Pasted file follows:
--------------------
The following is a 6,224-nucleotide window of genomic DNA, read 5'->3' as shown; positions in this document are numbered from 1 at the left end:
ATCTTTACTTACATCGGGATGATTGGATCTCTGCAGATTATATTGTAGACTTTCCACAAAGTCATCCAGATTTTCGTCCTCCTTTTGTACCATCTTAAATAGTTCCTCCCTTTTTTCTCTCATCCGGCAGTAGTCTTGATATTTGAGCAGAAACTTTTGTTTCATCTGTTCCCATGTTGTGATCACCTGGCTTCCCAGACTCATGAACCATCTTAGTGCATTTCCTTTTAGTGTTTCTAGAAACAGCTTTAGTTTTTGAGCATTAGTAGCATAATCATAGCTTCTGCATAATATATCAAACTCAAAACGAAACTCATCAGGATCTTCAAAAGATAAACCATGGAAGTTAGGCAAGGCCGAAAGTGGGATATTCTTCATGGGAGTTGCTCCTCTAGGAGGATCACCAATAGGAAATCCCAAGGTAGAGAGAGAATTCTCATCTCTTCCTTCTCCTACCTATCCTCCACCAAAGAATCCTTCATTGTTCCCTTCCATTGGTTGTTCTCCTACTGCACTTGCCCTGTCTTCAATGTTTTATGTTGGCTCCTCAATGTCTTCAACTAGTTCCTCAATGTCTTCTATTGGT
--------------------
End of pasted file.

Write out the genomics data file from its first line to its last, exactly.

The following is a 6,224-nucleotide window of genomic DNA, read 5'->3' as shown; positions in this document are numbered from 1 at the left end:
ATCTTTACTTACATCGGGATGATTGGATCTCTGCAGATTATATTGTAGACTTTCCACAAAGTCATCCAGATTTTCGTCCTCCTTTTGTACCATCTTAAATAGTTCCTCCCTTTTTTCTCTCATCCGGCAGTAGTCTTGATATTTGAGCAGAAACTTTTGTTTCATCTGTTCCCATGTTGTGATCACCTGGCTTCCCAGACTCATGAACCATCTTAGTGCATTTCCTTTTAGTGTTTCTAGAAACAGCTTTAGTTTTTGAGCATTAGTAGCATAATCATAGCTTCTGCATAATATATCAAACTCAAAACGAAACTCATCAGGATCTTCAAAAGATAAACCATGGAAGTTAGGCAAGGCCGAAAGTGGGATATTCTTCATGGGAGTTGCTCCTCTAGGAGGATCACCAATAGGAAATCCCAAGGTAGAGAGAGAATTCTCATCTCTTCCTTCTCCTACCTATCCTCCACCAAAGAATCCTTCATTGTTCCCTTCCATTGGTTGTTCTCCTACTGCACTTGCCCTGTCTTCAATGTTTTATGTTGGCTCCTCAATGTCTTCAACTAGTTCCTCAATGTCTTCTATTGGT